A cen­tury on, de­spite the fact that those of us in­volved in game shoot­ing are very aware that un­nec­es­sary noise will have par­tridges and pheas­ants run­ning long be­fore the guns are in po­si­tion at one end of the drive and the beat­ers are at the other, it seems that bi­ol­o­gists have paid rel­a­tively lit­tle heed to a bird’s hear­ing – not be­cause it is unim­por­tant – but be­cause it is dif­fi­cult to study.


For one rea­son or another, hav­ing more or less as­cer­tained that a quiet ap­proach is es­sen­tial on a shoot­ing day, what about the im­por­tance of keep­ing out of sight of game birds? That their vi­sion is ex­cel­lent can be safely as­sumed, given their need to keep a con­stant look­out for preda­tors, par­tic­u­larly in the case of par­tridges, which ob­vi­ously spend all of their life on the ground, but it might also be of in­ter­est to con­sider whether they can see in colour.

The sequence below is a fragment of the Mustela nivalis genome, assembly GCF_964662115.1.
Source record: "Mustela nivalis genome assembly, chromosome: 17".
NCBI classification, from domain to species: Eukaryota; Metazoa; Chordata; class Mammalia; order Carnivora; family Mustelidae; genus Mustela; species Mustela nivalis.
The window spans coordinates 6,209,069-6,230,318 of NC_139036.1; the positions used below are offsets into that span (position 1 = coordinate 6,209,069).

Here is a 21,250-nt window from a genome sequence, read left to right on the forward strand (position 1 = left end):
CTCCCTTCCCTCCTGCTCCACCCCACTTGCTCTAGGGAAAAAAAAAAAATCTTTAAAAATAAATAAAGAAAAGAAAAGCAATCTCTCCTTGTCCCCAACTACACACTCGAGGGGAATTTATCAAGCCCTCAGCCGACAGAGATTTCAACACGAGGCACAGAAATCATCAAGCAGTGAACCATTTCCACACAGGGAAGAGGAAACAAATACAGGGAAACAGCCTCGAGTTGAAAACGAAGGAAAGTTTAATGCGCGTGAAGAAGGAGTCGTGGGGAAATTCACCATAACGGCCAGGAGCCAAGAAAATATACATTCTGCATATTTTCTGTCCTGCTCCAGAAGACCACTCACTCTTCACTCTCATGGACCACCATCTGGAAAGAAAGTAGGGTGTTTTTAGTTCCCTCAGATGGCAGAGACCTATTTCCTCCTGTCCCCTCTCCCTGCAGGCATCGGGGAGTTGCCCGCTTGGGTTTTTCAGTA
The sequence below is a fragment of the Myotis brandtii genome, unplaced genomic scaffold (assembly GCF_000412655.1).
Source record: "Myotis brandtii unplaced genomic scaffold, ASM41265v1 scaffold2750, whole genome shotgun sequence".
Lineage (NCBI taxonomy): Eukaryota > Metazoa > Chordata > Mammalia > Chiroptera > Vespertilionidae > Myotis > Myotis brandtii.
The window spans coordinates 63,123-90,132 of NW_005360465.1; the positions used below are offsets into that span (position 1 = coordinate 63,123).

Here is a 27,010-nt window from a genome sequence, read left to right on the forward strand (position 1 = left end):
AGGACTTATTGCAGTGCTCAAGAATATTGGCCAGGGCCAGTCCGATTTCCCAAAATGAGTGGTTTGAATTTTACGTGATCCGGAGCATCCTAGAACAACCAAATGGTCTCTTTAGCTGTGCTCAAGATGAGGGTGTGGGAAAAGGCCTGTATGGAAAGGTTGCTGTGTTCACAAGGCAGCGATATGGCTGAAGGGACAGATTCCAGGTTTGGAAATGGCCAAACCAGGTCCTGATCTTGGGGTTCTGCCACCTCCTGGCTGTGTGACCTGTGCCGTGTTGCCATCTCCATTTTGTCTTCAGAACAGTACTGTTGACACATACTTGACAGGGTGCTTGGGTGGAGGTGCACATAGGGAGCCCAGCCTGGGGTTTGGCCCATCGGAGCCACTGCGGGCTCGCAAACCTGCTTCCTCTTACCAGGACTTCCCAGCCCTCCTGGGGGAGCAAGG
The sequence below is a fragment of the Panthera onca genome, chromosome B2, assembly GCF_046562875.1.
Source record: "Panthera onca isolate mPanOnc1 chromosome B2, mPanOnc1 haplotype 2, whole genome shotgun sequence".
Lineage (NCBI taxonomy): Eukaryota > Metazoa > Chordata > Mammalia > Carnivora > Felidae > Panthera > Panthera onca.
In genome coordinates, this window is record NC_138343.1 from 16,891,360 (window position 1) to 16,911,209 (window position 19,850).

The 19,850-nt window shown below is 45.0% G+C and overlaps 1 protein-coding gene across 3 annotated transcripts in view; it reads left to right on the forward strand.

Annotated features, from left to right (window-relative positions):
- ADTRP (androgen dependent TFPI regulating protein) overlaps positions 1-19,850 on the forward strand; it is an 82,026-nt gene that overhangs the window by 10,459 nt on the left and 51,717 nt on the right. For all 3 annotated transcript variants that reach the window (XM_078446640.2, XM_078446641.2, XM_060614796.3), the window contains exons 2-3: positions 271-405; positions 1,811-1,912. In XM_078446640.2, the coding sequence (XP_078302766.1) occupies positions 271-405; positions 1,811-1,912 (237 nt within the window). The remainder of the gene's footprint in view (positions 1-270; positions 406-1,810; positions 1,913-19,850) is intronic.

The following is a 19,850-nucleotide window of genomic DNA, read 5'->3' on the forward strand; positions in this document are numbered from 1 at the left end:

Both am­a­teur ob­ser­va­tions and mod­ern sci­ence sug­gest they can. With re­gard to the for­mer, writer and nat­u­ral­ist, W. H. Hud­son, had it that coloured stream­ers would keep bullfinches out of the Kent or­chards if used en masse – and that scar­let ones worked the best.

Many keep­ers equip their beat­ers with ex­tremely ser­vice­able flags made from cut-up feed bags – which are pre­dom­i­nantly white – whilst other keep­ers and their beat­ers pre­fer the bright or­ange type that can be slid over the end of

“Pheas­ants along the south coast were said to have ut­ter­erd their ‘cock up’ vo­cals at the sound of ar­tillery fire in France dur­ing the First World War.”

their stick and then folded neatly and car­ried in the pocket when not re­quired. But, in the eyes of a par­tridge, does one colour make them re­act dif­fer­ently to the other?

Re­search car­ried out five years ago sug­gested that birds of all kinds can, in fact, see colours far bet­ter than hu­mans. A study – some of the find­ings of which were pub­lished in the jour­nal Be­havioural Ecol­ogy